Palmer and Cuschieri also detailed the many developments and hurdles that mark the history of HPV vaccination, from development of the vaccine, to molecular HPV testing, to the affordability and accessibility of these vaccines in LMICs and the infrastructure required to deliver the vaccines. Finally, the choice of the appropriate vaccine and schedule for its administration are also important considerations.
“These factors are irrelevant, however, without the willingness of the population to be vaccinated. Achieving and sustaining the level of uptake needed for elimination of cervical cancer requires communicating to girls, women, and their families the effectiveness and safety of the vaccines,” they added.
“A wealth of published data and reports from countries that have well-established immunization and monitoring programs document effectiveness and safety. Robust evidence is important, but a successful communication campaign needs to appeal to the heart as well as the mind. Countries implementing HPV immunization must monitor the effectiveness of the vaccine in reducing infection and preinvasive disease, but mortality reductions will take many years to become evident. Countries must also demonstrate a political and professional commitment, using real-life stories of the benefits of immunization to show the safety and value of the immunization program. Bhutan shows that all of this is possible. Other countries should now follow suit,” concluded Palmer and Cuschieri.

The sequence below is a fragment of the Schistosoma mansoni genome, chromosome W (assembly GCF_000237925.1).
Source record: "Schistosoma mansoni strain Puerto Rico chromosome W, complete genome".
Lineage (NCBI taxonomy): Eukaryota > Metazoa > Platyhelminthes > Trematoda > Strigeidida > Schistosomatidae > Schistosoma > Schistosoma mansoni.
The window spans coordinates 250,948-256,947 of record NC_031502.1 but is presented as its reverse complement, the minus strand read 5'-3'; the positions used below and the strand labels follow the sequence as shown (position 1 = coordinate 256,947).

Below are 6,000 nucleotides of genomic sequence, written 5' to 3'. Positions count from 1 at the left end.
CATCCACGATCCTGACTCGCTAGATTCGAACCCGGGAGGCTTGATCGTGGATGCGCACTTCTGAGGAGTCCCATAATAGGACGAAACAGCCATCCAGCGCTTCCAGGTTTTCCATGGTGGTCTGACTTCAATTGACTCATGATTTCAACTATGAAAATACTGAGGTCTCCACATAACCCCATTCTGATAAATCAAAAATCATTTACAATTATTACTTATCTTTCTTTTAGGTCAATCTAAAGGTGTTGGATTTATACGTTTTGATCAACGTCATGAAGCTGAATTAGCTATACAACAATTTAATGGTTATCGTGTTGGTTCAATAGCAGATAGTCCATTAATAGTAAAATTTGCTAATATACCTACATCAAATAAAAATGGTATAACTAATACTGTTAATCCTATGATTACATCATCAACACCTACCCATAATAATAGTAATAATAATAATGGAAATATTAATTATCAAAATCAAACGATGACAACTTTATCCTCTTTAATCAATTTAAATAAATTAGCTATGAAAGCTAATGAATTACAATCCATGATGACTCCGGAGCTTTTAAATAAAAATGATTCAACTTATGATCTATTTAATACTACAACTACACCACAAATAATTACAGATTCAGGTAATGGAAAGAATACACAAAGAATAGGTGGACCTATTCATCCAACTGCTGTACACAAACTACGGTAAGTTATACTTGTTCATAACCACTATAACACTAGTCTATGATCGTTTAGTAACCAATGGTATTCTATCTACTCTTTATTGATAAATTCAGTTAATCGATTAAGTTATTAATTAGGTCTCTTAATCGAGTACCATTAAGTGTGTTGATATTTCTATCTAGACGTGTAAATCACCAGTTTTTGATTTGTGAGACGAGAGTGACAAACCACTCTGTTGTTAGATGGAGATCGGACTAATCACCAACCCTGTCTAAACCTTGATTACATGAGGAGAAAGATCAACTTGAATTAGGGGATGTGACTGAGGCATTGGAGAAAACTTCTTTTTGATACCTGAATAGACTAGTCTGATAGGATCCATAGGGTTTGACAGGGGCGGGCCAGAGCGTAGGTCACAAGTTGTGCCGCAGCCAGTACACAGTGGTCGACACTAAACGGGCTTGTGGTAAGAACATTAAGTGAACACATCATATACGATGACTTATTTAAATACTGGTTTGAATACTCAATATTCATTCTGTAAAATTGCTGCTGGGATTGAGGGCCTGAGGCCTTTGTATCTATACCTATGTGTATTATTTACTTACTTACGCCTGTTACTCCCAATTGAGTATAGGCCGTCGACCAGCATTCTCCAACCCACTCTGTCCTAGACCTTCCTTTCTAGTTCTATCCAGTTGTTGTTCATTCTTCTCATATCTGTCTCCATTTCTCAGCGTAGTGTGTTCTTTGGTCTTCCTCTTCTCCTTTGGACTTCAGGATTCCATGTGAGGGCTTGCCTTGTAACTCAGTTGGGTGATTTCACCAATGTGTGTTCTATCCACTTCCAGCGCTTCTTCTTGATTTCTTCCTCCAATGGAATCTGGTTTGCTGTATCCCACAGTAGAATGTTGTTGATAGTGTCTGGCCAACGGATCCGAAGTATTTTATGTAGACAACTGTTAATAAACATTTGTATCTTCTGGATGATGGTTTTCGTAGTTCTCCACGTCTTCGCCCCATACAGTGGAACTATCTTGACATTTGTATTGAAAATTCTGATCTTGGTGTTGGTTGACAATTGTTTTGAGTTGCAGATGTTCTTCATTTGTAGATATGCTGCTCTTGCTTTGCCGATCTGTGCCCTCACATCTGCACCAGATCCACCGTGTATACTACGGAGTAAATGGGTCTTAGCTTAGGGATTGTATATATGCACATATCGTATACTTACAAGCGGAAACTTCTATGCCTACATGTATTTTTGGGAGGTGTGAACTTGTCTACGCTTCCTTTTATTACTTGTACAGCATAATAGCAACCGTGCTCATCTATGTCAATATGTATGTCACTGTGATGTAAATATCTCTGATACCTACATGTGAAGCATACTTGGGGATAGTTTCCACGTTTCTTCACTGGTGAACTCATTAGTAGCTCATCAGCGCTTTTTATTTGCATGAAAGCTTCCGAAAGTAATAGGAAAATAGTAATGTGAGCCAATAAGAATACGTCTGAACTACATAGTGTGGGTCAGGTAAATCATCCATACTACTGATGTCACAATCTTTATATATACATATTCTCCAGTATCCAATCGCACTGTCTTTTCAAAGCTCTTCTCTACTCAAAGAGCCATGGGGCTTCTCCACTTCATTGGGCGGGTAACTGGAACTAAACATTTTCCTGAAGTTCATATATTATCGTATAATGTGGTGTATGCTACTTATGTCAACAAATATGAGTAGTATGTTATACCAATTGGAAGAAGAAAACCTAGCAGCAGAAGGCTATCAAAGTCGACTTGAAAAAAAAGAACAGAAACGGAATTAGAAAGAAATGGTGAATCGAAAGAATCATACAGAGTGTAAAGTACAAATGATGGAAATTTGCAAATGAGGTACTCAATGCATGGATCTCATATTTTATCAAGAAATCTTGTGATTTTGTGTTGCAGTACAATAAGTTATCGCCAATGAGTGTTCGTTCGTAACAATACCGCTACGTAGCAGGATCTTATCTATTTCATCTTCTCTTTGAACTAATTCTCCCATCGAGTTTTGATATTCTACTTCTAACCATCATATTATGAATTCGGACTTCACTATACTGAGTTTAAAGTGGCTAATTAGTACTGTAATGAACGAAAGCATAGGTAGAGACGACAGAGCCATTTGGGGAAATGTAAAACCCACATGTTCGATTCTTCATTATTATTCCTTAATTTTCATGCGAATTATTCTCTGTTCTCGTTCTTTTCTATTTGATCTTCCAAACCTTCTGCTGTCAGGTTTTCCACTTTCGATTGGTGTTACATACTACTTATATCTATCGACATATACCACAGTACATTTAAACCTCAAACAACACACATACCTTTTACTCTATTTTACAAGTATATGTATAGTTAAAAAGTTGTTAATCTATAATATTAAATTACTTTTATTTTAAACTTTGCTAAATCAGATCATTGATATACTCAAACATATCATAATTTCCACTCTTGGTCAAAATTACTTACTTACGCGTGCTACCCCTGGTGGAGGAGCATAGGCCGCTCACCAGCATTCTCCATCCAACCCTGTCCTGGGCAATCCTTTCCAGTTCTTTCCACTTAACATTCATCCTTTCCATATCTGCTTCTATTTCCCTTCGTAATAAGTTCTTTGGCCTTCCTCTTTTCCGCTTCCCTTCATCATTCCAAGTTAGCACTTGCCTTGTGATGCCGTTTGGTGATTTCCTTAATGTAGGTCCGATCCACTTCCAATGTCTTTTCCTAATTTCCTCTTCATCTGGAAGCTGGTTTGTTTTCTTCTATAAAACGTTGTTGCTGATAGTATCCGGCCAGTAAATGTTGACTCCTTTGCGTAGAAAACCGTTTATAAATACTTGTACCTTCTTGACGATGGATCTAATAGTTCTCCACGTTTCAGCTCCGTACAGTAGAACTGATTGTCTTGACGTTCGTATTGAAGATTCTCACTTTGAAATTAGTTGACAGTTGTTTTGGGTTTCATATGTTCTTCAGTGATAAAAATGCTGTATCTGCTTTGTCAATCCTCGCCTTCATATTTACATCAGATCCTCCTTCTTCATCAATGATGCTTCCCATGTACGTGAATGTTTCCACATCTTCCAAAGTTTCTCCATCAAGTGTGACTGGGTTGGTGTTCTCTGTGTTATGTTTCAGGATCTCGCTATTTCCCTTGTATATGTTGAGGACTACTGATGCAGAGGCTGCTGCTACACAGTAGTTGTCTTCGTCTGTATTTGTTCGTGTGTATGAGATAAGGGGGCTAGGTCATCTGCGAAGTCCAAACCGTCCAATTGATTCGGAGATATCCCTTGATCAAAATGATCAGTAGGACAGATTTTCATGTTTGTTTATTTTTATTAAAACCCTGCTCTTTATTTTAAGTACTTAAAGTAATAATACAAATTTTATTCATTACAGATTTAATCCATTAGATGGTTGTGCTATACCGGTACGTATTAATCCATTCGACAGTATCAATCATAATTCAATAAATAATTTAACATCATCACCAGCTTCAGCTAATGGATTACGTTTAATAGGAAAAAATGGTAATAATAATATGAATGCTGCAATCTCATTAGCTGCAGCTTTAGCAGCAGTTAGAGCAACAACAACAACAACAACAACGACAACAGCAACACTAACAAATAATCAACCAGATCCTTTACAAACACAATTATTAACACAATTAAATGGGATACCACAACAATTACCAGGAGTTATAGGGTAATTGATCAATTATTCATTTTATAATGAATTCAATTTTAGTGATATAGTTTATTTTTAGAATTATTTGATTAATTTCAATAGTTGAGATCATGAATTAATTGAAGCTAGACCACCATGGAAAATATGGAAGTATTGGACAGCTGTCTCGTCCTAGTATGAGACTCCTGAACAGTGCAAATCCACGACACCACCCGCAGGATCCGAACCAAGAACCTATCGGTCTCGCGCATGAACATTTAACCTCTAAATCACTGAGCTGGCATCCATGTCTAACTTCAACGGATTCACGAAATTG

Study limitations include its focus on only two hospitals in Bhutan, self-reported vaccination status, and lack of data allowing researchers to estimate study participation rates.
Human papillomavirus (HPV) immunization program in Bhutan achieved a high vaccination uptake (~90%) in girls and women aged 12-18 years via a school-based approach, as well as in older women using a catch-up approach.
Use of the quadrivalent HPV vaccine reduced vaccine-related, high-risk HPV by a full 88% in Bhutan.
E.C. Meszaros, Contributing Writer, BreakingMED™
This study was funded by the Bill & Melinda Gates Foundation.
Baussano and Palmer reported no conflicts of interest. Cuschieri reports research funding and research support from Cepheid, Genomica, LifeRiver, Euroimmun, GeneFirst, SelfScreen, Qiagen, Hiantis, and Hologic.
Cat ID: 190
Topic ID: 79,190,190,31,191,138,44,192,925